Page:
What is Harmonic Function

Harmonic function is a denomination that represents the sensation (emotion) that a certain chord transmits to the listener. This concept will become clearer when we show you the examples. First, know that the three main harmonic functions are the following:

Tonic Function

Transmits a feeling of rest, stability and tranquility. Promotes the idea of completion.

Dominant function

Conveys a feeling of instability and tension. Promotes the idea of preparation for the tonic.

Subdominant function

Is the middle ground between the two previous functions. It can be said that it generates a feeling of preparation, but with less intensity, being able to migrate both to the dominant function (intensifying the tension) and to the tonic (resting).

Playing the harmonic functions

To better understand what we’re talking about, try playing the following chords repeatedly, in the order they appear below:

| Gmaj7 | Cmaj7 | D7 |

As you play this sequence slowly, notice how the D7 chord feels “ready” to return to the Gmaj7. This sound of instability is characteristic of the dominant function. Upon returning to the Gmaj7 chord, there is a feeling of “relief”, “resolution” and stability. This is characteristic of the tonic function.

The Cmaj7 chord in this context, however, represented a middle ground (without all the distress of the D7, but also without the stability of the Gmaj7). This characterizes the subdominant function.

The context we used in this example was the key of G major, where Gmaj7 is the 1st degree, Cmaj7 is the 4th degree and D7 is the 5th degree.

We can generalize this experiment by saying that, in any major key: the 1st chord characterizes the tonic function, the 4th chord (4th degree) characterizes the subdominant function and the 5th chord characterizes the dominant function.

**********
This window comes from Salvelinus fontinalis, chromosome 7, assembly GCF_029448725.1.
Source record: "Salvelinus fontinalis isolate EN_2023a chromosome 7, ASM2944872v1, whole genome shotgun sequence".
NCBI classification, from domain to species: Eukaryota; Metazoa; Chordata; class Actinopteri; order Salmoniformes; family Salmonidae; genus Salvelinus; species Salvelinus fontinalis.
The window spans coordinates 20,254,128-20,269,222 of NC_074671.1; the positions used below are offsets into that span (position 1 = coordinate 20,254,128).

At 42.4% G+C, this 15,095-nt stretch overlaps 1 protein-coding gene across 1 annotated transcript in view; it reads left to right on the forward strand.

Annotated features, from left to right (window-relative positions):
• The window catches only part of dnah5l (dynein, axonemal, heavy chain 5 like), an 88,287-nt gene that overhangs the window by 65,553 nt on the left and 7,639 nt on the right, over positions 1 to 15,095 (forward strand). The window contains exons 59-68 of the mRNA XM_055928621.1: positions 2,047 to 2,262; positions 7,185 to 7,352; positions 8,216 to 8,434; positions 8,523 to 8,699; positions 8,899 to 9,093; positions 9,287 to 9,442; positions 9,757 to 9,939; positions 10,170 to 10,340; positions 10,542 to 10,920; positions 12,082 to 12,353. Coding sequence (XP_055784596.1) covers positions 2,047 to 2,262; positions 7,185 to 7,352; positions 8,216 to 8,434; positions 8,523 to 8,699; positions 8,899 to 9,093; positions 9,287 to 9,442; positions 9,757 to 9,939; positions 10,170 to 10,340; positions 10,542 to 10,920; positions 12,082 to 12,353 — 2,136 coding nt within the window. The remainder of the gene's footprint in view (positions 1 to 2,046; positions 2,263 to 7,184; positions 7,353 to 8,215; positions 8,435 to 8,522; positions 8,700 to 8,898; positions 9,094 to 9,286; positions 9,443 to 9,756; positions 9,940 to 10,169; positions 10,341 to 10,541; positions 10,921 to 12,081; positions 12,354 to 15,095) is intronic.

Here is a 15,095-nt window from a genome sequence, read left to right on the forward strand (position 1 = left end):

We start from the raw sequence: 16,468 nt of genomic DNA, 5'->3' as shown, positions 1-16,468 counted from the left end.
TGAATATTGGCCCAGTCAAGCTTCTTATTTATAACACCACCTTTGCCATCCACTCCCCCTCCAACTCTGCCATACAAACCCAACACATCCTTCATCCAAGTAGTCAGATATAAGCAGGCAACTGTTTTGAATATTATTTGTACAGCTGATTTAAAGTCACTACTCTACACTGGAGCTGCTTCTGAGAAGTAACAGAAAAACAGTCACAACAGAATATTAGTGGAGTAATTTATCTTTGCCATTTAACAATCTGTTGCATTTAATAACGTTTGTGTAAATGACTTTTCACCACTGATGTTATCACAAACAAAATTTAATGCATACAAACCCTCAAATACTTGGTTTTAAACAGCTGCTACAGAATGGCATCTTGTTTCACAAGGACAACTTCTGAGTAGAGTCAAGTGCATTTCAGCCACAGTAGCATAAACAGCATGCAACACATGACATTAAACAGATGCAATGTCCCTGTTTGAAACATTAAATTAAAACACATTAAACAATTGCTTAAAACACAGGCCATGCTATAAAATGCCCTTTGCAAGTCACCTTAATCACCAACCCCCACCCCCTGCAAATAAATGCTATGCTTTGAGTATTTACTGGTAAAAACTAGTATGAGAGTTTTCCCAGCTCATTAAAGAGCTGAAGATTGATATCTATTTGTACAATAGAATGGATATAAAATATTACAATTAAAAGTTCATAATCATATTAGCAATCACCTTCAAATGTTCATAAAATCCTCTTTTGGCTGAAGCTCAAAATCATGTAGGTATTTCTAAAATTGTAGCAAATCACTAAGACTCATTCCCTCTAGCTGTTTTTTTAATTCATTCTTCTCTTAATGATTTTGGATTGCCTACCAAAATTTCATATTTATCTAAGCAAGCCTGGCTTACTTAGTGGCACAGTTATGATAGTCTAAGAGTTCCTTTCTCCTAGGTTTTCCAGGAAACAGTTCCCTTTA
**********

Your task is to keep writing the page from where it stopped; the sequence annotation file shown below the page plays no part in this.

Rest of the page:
As said above, that each chord has a harmonic function in music, we will summarize the functions of each degree of the major key below:

harmonic functions major key

Note: the III degree can also act as dominant, as it is the relative chord of the dominant function, despite not having the tritone.

Great, so the ideas that we show of “completion” and “preparation” can exist not only with degrees I, IV and V, but also with the other degrees, according to this table. This is very important! We will start using this concept of harmonic functions for everything from now on in the next topics and modules. Therefore, it is essential that you memorize well the function of each degree of the major key, immediately identifying who is dominant, subdominant or tonic.

Each of these degrees is also rated for “functional quality”. This functional quality is what represents the strength of each degree in relation to its harmonic function, that is, it informs which degrees solve or prepare with more or less force.

The main function chords (I, IV and V) are called strong chords; chords II and VII (which are substitutes for IV and V, respectively) are called medium-strong; and the remaining chords of tonic function (III and VI) are called weak.

functional quality functions

When we speak of substitute degrees, we are saying that we can exchange chords that have the same harmonic function.

This means that we can take the chords of a song and exchange them for others that have the same harmonic function without changing the feel of the song! See below, as an example, the functions of the C major key:

harmonic functions quality c major

Note: some authors argue that there is no medium-strong function, only strong and weak (whatever is not strong, is weak).

You can play with a song that is in the key of C major by switching the chords that are in the same row in this table. For example, in place of the F chord that appears in the song, you can place the Dm chord, and the same goes for the other functions.

To test these concepts, take songs you know and analyze them from the point of view of harmonic functions. Identify each chord in the song with its respective degree and function, as listed here.